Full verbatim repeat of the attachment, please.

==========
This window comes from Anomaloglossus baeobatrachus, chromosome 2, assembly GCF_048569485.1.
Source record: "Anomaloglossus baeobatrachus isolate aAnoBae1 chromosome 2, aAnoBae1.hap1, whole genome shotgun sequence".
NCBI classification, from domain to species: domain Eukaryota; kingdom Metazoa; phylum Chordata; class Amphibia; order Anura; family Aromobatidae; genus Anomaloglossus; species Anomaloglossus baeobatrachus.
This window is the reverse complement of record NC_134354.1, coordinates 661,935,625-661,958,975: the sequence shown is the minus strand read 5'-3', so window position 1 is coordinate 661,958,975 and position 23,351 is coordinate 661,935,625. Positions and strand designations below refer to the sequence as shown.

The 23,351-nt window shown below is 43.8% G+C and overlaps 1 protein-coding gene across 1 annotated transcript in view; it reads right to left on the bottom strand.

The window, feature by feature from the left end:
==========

This window comes from Anomaloglossus baeobatrachus, chromosome 2, assembly GCF_048569485.1.
Source record: "Anomaloglossus baeobatrachus isolate aAnoBae1 chromosome 2, aAnoBae1.hap1, whole genome shotgun sequence".
NCBI classification, from domain to species: domain Eukaryota; kingdom Metazoa; phylum Chordata; class Amphibia; order Anura; family Aromobatidae; genus Anomaloglossus; species Anomaloglossus baeobatrachus.
This window is the reverse complement of record NC_134354.1, coordinates 661,935,625-661,958,975: the sequence shown is the minus strand read 5'-3', so window position 1 is coordinate 661,958,975 and position 23,351 is coordinate 661,935,625. Positions and strand designations below refer to the sequence as shown.

The 23,351-nt window shown below is 43.8% G+C and overlaps 1 protein-coding gene across 1 annotated transcript in view; it reads right to left on the bottom strand.

The window, feature by feature from the left end: